Monday, June 16, 2014
What Is Up With People And Free Riders?
Hey you, people who get really upset about poor people as free riders -- are you out there? I got a question for you. WTF is up with getting so mad about poor people as free riders?
For those of you playing along at home, free riders are people who benefit from some scheme but don't do their part to make it work. Like if you jump the turnstyle, you're a free rider on the subway.
There's something about the idea that somebody, somewhere, might be getting away with something -- a little leisure time at work, a cake paid for with food stamps, whatever -- that for a certain kind of person is like waving a red flag. You can watch the indignation suffuse their faces as they sputter about Hard Work, Fairness, and Personal Responsibility.
Obviously, I get the abstract issue of the free rider problem. I get how if there are too many free riders things fall apart, and that's a problem. So in certain circumstances you have to act. If no one pays for books there won't be any, and that'll suck. I get it.
But for some perverse reason I do not get, the emotional intensity of the response always seems to me not only inversely proportional to the danger posed but also angriest at the people who might, after all, have a reason to free ride: people who are relatively worse off.
People inclined to laugh it off if a middle-class person is stealing from the cable company are somehow enraged by the possibility that a poorer person might be getting benefits without looking for work, or chit-chatting at their retail job when there are no customers instead of cleaning out the storage bins.
What is up with this? I mean, what difference does it make? You really feel the extra dollar a year or whatever you might get if everyone buckled down is something so sacred it outweighs the good of a shitty life being possibly slightly less shitty?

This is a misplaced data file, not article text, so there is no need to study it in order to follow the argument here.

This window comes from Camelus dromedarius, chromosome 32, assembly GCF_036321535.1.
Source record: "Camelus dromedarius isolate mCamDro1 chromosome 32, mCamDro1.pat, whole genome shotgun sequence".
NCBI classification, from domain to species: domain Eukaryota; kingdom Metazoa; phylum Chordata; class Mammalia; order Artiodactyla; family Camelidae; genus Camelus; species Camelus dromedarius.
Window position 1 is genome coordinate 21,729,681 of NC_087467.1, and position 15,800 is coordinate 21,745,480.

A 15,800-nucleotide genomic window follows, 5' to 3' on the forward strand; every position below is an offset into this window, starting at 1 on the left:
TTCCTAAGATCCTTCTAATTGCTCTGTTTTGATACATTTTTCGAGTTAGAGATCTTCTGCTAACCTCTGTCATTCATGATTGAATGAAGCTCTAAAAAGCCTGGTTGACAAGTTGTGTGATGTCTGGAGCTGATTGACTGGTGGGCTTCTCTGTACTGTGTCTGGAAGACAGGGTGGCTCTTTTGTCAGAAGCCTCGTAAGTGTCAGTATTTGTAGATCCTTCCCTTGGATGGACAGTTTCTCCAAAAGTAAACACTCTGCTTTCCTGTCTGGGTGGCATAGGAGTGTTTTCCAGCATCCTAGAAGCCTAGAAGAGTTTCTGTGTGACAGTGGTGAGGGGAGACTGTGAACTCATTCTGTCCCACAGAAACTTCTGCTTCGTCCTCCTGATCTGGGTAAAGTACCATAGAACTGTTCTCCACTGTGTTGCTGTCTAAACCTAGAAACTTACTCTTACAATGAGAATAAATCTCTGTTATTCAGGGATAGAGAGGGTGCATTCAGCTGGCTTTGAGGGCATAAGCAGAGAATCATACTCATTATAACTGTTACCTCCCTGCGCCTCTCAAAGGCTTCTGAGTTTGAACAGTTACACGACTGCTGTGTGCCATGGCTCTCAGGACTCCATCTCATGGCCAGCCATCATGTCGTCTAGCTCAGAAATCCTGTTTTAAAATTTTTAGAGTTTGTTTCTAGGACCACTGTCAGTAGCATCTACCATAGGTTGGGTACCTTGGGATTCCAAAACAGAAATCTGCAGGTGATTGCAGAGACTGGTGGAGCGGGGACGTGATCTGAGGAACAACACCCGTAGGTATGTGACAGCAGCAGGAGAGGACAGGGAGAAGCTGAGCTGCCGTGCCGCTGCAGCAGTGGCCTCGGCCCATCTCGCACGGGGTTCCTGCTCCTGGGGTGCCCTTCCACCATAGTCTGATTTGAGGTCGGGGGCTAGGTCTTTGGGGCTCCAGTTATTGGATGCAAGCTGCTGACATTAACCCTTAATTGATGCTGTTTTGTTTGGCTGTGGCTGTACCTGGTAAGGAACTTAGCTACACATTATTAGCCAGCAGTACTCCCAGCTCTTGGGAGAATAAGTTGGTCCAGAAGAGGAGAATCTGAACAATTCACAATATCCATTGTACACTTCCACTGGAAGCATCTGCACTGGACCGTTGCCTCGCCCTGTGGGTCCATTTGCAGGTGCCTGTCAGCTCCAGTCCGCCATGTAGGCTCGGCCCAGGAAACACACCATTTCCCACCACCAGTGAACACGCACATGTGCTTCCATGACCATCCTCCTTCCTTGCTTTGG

The one attempt I know to explain why there are strong emotions associated with the free ride problem has its roots in evolution: creatures who live in social groups are likely to live in successful groups, and thus reproduce, if they punish free riders. Many animals have some form of scorn or shunning of those who fail to reciprocate acts like picking parasites.
Though I'm sure there are other complex cultural factors at play, I see no reason to reject the evolutionary explanation as a partial one. But what's interesting to me is that while it might help explain the existence of the indignation against free riders, it doesn't really explain the intensity levels -- I mean, it doesn't really fit with the way the indignation reaches a fever pitch over issues like cake-bought-with-food stamps.
Those are the most impartial examples, in the sense that there isn't even any direct failure of reciprocity. And often they're virtually no threat to anyone's long term well-being. So why the outrage?
I don't know. The only thing I could come up with is that some people just hate poor people -- I mean, they have visceral feelings of irrational hatred for the less-well-off, and since there aren't a wide range of socially acceptable ways to express that hatred, they express it using the concept of the free rider -- which at least uses an argumentative frame that people understand to pose a problem.
Needless to say, many of the examples people get upset about aren't even "free rider" examples at all -- they're just people doing what they need to do to get along, just like everyone else. But even when there's genuine free riding, it's hard for me to get upset about a handful of free riders as long as the system overall is working reasonably well.
Who cares? It's tough to get a system with a lot of people to work reasonably well. You got a few people free riding on it, people who are otherwise struggling? Small fucking price to pay, dude.